After failing to enact legislation on the 2014 fiscal budget, the US government shutdown and furloughed approximately 800,000 federal workers. For seventeen nerve-racking days in October, (October 1-17), many routine government services were closed, costing the economy a whopping $24 Billion dollars. While the shutdown affected many public services and universities, it had a particularly crippling effect on one of America’s largest research institutes, the National Institute of Health. Despite the fact that the shutdown ended several days ago, many scientists continue to wonder what long-term impact the fiasco will have on their funding. Considering that the NIH supports more than 50% of American research projects, this question is completely justified.
In an article posted to the NIH website on October 17th, Sally Rockey, the NIH’s Deputy Director for Extramural Research, inforomed scientists that October grant submission deadlines will be rescheduled to November and missed reviews may or may not be rescheduled depending on the particular reviewer’s personal situation.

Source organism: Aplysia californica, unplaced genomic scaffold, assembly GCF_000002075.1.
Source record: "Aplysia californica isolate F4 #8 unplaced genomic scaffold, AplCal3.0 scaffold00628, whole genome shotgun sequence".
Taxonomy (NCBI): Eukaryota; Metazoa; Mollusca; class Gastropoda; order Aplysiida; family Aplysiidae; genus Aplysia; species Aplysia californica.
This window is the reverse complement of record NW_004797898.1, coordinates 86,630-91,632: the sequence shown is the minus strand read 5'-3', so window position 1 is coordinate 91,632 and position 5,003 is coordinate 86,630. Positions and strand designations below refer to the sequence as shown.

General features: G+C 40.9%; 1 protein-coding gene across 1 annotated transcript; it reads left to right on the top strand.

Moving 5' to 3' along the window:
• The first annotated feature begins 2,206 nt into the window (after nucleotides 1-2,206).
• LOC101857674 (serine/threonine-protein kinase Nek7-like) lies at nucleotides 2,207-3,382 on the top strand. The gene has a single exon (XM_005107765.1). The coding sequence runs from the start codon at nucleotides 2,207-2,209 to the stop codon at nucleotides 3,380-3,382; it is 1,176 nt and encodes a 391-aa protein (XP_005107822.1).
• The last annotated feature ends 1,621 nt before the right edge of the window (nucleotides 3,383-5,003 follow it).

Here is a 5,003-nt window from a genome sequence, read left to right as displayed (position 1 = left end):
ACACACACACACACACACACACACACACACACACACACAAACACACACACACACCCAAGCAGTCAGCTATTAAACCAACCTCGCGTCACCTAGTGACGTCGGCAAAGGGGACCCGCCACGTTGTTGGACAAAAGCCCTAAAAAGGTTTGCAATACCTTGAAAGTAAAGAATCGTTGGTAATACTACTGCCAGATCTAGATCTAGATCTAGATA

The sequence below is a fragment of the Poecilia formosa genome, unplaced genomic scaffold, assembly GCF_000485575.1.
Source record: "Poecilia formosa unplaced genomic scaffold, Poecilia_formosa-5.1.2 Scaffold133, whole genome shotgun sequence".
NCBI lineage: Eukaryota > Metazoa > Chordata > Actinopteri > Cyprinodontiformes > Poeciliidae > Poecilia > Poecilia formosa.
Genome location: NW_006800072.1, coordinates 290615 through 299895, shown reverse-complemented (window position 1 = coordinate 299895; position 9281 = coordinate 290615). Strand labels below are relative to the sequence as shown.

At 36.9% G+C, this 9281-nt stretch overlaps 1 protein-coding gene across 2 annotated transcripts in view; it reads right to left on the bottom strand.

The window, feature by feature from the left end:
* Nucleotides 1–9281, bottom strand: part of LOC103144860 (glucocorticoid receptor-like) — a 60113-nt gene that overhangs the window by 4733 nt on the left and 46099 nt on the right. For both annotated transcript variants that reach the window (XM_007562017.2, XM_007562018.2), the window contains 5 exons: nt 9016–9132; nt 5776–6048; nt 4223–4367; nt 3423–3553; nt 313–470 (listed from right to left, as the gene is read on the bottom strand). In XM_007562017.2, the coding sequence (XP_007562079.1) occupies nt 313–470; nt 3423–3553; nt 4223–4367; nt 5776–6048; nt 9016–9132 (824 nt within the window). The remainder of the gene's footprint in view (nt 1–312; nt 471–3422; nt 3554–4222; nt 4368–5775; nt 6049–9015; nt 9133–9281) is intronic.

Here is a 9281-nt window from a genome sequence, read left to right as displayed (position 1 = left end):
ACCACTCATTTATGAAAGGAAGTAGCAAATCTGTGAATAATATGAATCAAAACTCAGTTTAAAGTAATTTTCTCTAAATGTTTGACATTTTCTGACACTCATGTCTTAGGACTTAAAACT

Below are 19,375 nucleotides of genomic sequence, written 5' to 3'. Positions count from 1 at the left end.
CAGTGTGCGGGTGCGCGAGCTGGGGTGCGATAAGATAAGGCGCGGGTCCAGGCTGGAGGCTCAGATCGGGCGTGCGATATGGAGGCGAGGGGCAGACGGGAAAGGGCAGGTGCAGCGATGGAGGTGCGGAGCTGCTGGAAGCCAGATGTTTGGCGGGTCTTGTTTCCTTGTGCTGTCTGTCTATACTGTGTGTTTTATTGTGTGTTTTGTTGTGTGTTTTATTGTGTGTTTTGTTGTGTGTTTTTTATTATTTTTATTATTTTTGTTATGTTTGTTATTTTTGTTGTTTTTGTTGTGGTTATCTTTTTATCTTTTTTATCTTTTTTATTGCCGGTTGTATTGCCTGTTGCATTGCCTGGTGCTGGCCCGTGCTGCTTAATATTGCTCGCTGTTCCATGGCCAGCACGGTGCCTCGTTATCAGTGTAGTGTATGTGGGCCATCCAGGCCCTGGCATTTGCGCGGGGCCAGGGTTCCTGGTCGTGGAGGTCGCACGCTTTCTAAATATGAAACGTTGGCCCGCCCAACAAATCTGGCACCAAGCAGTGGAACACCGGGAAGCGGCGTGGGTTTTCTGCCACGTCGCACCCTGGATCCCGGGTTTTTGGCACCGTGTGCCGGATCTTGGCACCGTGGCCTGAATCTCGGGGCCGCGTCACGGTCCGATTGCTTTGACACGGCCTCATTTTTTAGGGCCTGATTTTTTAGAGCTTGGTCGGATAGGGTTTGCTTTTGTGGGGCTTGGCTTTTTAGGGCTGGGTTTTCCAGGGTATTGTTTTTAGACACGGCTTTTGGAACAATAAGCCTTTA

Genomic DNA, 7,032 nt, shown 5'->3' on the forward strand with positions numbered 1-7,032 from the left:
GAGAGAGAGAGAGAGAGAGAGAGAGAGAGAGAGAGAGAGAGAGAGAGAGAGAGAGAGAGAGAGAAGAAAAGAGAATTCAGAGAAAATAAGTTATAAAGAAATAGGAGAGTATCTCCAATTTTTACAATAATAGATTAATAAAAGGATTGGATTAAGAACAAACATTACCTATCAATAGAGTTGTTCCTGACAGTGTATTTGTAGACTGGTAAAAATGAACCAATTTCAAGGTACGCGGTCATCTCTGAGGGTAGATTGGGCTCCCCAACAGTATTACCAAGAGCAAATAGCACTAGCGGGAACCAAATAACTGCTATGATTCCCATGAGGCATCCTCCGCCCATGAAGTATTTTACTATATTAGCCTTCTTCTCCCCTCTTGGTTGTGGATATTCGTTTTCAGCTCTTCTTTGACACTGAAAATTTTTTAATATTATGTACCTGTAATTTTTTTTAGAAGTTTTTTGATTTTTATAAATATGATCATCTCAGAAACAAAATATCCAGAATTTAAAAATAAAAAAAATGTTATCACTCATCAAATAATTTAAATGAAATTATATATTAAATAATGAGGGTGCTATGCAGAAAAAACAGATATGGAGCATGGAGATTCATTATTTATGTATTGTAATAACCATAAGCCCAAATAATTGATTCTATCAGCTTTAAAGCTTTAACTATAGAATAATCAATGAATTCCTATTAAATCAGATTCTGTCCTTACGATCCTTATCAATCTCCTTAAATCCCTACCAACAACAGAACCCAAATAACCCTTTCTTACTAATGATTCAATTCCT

How do scientists feel about this setback? From the comments posted to the NIH blog, not very happy.
One PI wonders if it is even worth applying for NIH funding for the coming year. He correctly states that although the shutdown has ended, the sequester continues to loom large and hasn’t left much hope for scientists looking for grants in 2014. Even more worryingly, the commenter tells us of the impact that the shutdown/sequester has had on the next generation of American scientists which his best junior scientist moving to Malta where she has been promised more lucrative scientific funding.
Another scientists worries that:
five month delay in grant reviews may be career-ending for many scientists
Or as another scientist wrote:
Years of preparations by researchers who’s careers are dependent on these reviews will be put in peril because the agency closed for a couple of weeks
Will American science ever recover from these setbacks? How long can we sustain our position as a world leader in scientific discovery? If the responses from NIH scientists are any indication, we are entering a deep dark tunnel and it may take us years to dig out.